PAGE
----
Visitors to Storm King this summer may be limited to certain areas of the park, if it opens at all. Photo by Jerry L. Thompson, courtesy of Storm King Art Center
Sculpture parks may seem like ideal destinations to experience art in the era of social distancing, given their ample acreage. But outdoor art centres in states eligible to re-open their art and recreation industries are facing the implementation of strict guidelines on visitors. Sculpture parks in states still struggling to meet health guidelines are facing either significant modifications to their seasonal programmes or looming doubts on whether the 2020 season will even happen.
Storm King Art Center in the Hudson Valley region of New York—an area which has not met the states criteria for a phased re-opening following more than two months of coronavirus (Covid-19) lockdown—was scheduled to inaugurate its 60th anniversary season in April. But it is unclear on when it will be allowed to open and has cancelled all public programmes and events until 30 June, including its venerable Summer Solstice celebration. “We are continuing to monitor the health situation to determine what will be possible in the late summer and fall,” says the president of the centre, John Stern.
When Storm King is finally allowed to open, it will focus on “an outdoor-only experience, limiting visiting numbers, distributing pre-purchased timed ticketing to allow for contactless check-in and limiting on-site visitor services”, according to Stern. If possible, there will be exhibitions by Kiki Smith, Louise Bourgeois and Martha Tuttle.
In Louisiana, which was a hotspot for the virus in March, the New Orleans Museum of Arts Sydney and Walda Besthoff Sculpture Garden will introduce more stringent measures. The sculpture park, due to open 1 June, will operate at 25% capacity and will not allow social gatherings—a measure that will be monitored by attendants on-site. The park should be “visited alone or with those from your household,” according to a statement by the museum. Additionally, there will be special hours for senior citizens and immuno-compromised individuals, and face masks, which are required to be worn, will be available for purchase.
Until 31 December, frontline workers will be able to waive the parks new $5 admission fee—a cost only recently introduced due to the “significant revenue loss the museum has suffered due to the Covid-19 crisis”, says the museum's director, Susan Taylor.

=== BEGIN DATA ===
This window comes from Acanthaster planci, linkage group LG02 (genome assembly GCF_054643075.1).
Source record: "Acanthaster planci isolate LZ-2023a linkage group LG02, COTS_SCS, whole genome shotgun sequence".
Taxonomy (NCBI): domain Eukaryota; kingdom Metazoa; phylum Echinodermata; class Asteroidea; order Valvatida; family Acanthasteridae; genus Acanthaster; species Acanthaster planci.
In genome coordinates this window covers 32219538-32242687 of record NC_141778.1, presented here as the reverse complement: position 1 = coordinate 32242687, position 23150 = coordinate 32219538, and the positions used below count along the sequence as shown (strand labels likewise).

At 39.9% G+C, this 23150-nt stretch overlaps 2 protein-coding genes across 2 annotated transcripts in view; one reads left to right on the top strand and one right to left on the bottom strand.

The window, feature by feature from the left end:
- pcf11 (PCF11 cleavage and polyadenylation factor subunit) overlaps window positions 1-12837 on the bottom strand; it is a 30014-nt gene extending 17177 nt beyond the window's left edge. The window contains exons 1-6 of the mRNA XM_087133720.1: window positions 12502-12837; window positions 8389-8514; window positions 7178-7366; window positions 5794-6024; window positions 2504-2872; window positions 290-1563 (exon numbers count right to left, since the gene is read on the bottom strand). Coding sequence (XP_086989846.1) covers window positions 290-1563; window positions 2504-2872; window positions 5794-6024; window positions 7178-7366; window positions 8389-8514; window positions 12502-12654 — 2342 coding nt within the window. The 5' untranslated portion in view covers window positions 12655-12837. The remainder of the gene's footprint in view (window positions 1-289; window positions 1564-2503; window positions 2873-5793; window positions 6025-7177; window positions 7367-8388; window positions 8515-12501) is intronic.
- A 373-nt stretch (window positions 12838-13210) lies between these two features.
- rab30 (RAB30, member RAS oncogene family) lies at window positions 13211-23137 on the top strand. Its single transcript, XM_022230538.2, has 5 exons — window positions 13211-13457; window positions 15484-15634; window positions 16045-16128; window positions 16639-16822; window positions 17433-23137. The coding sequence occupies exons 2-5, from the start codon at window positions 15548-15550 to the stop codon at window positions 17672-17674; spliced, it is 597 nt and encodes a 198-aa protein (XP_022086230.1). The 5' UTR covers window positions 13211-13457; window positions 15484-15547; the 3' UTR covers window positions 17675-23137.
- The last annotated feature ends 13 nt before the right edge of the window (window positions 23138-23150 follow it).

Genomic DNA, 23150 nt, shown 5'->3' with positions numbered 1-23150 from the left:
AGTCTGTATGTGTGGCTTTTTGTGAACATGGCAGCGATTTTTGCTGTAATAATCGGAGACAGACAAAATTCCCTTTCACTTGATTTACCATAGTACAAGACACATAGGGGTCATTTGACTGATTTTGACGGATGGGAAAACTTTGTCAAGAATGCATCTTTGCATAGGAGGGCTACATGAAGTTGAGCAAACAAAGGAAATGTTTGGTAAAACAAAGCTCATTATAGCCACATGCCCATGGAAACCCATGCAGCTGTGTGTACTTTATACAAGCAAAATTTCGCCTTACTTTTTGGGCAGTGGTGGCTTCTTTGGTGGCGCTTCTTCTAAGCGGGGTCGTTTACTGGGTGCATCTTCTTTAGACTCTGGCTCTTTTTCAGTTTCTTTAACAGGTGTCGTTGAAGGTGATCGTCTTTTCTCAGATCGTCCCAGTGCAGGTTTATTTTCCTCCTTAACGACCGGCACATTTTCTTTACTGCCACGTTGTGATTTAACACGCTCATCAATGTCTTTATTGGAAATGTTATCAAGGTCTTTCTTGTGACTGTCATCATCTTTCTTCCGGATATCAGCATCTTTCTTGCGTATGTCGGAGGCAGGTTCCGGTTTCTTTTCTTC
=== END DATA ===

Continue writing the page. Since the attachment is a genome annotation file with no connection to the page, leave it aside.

Saul Melman, Best Of All Possible Worlds (2018) at the deCordova Sculpture Park and Museum in Lincoln, Massachusetts. Photo by Clements Photography and Design, Boston; courtesy of the artist.
Sculpture parks that have already re-opened will enforce various pedantic but necessary measures, including requesting that visitors “please not touch anything—including sculptures—as we cannot guarantee that these surfaces have not been touched by others”, the Laumeier Sculpture Park in St. Louis, Missouri, writes in a statement. The park, which opened this month, has turned off water fountains and indoor facilities, and also requests that visitors follow signage concerning one-way traffic on trails to ensure six-feet of distance from others. The Minneapolis Sculpture Garden at the Walker Art Center is similarly requesting that visitors “do not touch interactive sculptures at this time”.
The deCordova Sculpture Park and Museum in Lincoln, Massachusetts, reopened this week with similar measures. The park is operating at a 50% capacity with six feet of social distancing encouraged, and will obligate visitors to purchase a ticket and time slot in advance of their arrival to avoid in-person transactions and to ensure that the park can do contact-tracing in case of another outbreak.
Some sculptures have also been adjusted, according to the artistic director of the park, John Ravenal. Dan Grahams 2009 installation Crazy Spheroid – Two Entrances, a glass and stainless steel pavilion, will have signage requesting that visitors do not enter the work when others are present; Andy Goldsworths immersive 2019 work Watershed will operate with a one-way visitor path; and the park has removed the sticks that visitors use to activate sounds in Paul Matisses kinetic 1980 work The Musical Fence—an installation, like so many others, that only becomes whole with human interaction.